Despite constant chatter on how technology is transforming millenials, the digital revolution does not discriminate based on age.
Smartphones and tablets are marketed to the young and the old, and social networks like Twitter are ripe with conversations on healthcare and retirement. In fact, one of the oldest Twitter users in the world passed away a few years ago at age 104, but not before amassing over 40,000 followers.
Just as the aging population is embracing new technology, corporations and tech start-ups are recognizing that senior citizens make up a booming, and crucial, customer segment. The competitive marketplace is doing an incredible amount to improve quality of life and increase life expectancy. And with the recent news that Google is “searching” for immortality, it’s certain that this will be a hot button issue for some time in Silicon Valley and beyond.
Below we take a look at technologies, big and small, that are ensuring that seniors age a little more gracefully and are, in many cases, saving lives.
Online Portals / Databases
There are countless examples of technologies that are leveraging “big data” on a small scale. Apps and websites now exist to monitor medication intake, track exercise and activity, store health records, and schedule hospital visits. They’re accessible to patients, caregivers and providers alike.
From simple LED motion lights, which are a huge asset in preventing trips in the middle of the night, to more complex systems, advancements in motion sensor technology are doing more than preventing break-ins. With the advanced tech, we’re also seeing smarter appliances. It all adds up to homes and communities that can be custom built for the elderly.
Example: QuietCare: a system of motion detectors that allow caregivers to remotely check on seniors and their environments. These devices can monitor the room temperature (especially during heat waves and cold fronts), determine how long someone has remained in one room, and more.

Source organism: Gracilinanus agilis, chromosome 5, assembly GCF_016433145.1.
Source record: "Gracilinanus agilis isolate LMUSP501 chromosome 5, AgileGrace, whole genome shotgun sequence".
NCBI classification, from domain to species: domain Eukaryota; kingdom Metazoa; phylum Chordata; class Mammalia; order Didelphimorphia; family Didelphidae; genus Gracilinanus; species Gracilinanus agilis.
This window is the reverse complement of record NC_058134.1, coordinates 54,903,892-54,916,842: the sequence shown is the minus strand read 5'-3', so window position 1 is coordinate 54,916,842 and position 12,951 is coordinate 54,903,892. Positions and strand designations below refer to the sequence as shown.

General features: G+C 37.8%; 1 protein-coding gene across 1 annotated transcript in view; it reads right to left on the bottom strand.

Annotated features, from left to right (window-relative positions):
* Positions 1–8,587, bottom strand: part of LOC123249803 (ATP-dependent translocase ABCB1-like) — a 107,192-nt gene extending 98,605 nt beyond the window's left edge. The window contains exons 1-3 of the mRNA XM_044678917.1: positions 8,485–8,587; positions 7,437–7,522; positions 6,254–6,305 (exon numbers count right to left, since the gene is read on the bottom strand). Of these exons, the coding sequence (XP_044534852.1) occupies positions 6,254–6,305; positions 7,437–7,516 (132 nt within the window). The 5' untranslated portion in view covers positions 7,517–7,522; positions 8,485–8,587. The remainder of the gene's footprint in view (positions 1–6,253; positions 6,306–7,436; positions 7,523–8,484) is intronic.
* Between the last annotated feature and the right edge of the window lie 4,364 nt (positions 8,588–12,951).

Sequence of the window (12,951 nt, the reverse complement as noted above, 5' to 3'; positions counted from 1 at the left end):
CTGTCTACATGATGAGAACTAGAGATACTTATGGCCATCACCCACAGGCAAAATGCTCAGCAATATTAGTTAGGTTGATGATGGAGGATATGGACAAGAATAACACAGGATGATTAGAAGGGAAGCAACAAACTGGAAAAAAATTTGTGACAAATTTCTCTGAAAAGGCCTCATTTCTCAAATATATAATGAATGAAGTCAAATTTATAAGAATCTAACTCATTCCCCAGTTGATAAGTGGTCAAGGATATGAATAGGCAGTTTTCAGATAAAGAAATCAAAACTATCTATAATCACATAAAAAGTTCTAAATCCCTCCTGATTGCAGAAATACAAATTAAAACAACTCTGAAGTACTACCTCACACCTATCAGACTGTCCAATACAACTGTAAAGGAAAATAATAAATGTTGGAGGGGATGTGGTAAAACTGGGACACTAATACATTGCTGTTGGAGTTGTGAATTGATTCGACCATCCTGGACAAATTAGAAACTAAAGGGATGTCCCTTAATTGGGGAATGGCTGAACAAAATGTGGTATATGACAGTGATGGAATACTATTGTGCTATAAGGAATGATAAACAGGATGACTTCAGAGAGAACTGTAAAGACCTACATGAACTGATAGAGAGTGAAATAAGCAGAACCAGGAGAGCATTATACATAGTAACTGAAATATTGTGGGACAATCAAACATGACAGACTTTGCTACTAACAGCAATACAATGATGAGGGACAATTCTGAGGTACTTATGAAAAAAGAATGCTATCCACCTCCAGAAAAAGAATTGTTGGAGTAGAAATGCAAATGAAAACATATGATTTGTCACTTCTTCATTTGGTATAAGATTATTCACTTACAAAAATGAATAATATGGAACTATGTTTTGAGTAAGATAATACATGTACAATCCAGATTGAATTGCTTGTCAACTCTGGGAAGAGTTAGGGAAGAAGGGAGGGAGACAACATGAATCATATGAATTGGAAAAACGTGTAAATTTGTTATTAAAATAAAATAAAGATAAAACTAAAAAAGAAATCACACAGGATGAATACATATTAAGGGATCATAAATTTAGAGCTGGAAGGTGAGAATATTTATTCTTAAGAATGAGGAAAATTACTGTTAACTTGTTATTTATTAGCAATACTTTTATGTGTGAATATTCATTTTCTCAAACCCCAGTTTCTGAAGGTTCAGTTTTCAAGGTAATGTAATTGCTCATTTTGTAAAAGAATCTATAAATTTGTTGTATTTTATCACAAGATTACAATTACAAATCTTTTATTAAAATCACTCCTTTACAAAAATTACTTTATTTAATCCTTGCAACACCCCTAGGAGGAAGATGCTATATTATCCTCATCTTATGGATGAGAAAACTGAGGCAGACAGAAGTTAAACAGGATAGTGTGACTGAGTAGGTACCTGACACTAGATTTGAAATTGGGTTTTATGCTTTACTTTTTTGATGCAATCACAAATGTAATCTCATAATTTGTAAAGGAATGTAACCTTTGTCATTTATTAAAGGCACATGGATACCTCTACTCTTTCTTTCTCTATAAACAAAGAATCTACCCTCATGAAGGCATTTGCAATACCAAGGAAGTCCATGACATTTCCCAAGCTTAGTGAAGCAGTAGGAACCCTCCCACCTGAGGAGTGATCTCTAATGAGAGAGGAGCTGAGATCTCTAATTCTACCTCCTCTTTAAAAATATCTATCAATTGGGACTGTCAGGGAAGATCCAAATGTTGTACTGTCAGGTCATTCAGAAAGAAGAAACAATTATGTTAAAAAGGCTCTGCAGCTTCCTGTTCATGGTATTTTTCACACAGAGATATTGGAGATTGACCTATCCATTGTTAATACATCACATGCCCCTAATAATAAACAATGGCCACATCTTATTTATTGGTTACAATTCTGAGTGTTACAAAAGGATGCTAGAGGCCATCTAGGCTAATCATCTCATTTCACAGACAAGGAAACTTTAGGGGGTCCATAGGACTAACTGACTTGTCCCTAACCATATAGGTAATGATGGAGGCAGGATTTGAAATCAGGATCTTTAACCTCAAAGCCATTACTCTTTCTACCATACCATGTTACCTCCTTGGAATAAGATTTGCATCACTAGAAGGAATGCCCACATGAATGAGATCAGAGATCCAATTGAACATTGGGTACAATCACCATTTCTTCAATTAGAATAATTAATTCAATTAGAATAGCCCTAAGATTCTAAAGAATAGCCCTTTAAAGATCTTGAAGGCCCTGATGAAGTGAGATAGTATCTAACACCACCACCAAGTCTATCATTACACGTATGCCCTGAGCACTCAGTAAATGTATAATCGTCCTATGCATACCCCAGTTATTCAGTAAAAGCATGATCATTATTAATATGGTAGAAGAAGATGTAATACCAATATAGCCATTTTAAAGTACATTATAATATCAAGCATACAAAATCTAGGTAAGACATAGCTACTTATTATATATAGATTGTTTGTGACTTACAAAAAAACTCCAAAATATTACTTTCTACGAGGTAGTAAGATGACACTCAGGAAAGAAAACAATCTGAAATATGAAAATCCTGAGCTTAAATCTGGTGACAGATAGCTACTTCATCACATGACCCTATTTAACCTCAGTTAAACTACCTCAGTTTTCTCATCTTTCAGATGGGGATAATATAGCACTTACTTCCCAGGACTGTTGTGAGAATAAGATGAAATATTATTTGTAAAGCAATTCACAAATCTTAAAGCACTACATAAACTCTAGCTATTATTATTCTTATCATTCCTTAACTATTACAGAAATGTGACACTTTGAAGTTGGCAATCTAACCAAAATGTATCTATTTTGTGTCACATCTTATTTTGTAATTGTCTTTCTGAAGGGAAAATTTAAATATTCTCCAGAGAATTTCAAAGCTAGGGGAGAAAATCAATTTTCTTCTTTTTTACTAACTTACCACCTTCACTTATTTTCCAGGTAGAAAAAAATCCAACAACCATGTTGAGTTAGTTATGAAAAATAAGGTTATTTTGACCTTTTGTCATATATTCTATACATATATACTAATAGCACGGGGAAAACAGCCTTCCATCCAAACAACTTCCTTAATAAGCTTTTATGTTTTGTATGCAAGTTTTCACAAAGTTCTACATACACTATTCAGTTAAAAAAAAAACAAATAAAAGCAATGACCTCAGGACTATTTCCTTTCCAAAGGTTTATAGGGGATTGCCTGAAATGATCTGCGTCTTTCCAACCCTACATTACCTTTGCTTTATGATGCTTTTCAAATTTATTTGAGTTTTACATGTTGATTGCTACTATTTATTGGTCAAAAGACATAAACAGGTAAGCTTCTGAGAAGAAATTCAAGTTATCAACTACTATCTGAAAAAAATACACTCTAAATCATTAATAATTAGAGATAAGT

When it comes to smart appliances, there are tools like Flowban, which shuts off sinks and bathtubs before overflowing occurs; and Stove Guard International, which shuts off the stove when someone is absent from the kitchen for too long. These smart appliances are doing more than just saving energy.
Social Interaction Tools
One of the most common ailments experienced by the aging population is depression, often the result of isolation and loneliness. A crucial element for staying happy and healthy is fostering socialization. This can be challenging for seniors living in rural communities or the very ill. Technology that helps people0 maintain regular contact with the outside world can be medicine in itself.
Example: GrandCare Systems, like QuietCare, uses motion sensor technology to monitor activity, but it also has an attractive social component. An accompanying touch screen computer allows users access to social technology like Skype, Facebook and good, old fashioned family photos and family videos on YouTube. That makes for easy video chat with loved ones around the world, and makes it easy for one to indulge in nostalgia – great for memory retention and lifting spirits.
One of the most common problems for the elderly is memory loss and dementia. Leaving the house to simply get the mail can evolve into a dangerous episode, and a worrying burden for a caregiver. Fortunately, GPS technology now allows in expensive and precise trackers to be implemented into seniors’ lives. These trackers aren’t as invasive as they sound, and aren’t limited to those with dementia: A number of seniors willingly wear these trackers when they are prone to epileptic seizures or episodes of passing out from health problems like diabetes.
Example: Aetrex Navistar GPS Footwear System is a pair of shoes with GPS technology in the heel. Originally created to locate lost and kidnapped children, the product has been widely adopted by many seniors. One of the reasons it’s so successful is because GPS trackers in bracelets and ID necklaces are often left in bathrooms or bedroom dressers. But it’s rare that someone would leave the house without shoes.
We’re not in a place where robotic technology is having a scalable impact on care for the elderly. Robots are often fragile and always expensive. But just as the 3D printing industry has evolved from being incredibly niche to wholly accessible, many predict we’re not far off from the day that robots can act as caregivers.
Example: Giraff is a robot that uses a screen on wheels that is operated remotely by a healthcare professional to check-in on a patient. The technology allows seniors in live in their homes longer, preventing nursing home stays and hospital visits. It’s currently being piloted in Sweden. There are challenges in bringing the technology to market. It is expensive, the approval process requires extensive research, and putting the robots in the hands of professionals will require a lot of training. Still, the company argues that the cost-savings and quality of care will make it worthwhile.
The list above is a cross section of some of the new technologies that play a role in how we age. However, many experts and technology evangelists point out that as our lives grow increasingly automated, there will always be a need for human caregivers. No technology is perfect and the best way to ensure the safety and good health of a senior is through regular contact with a fellow human being.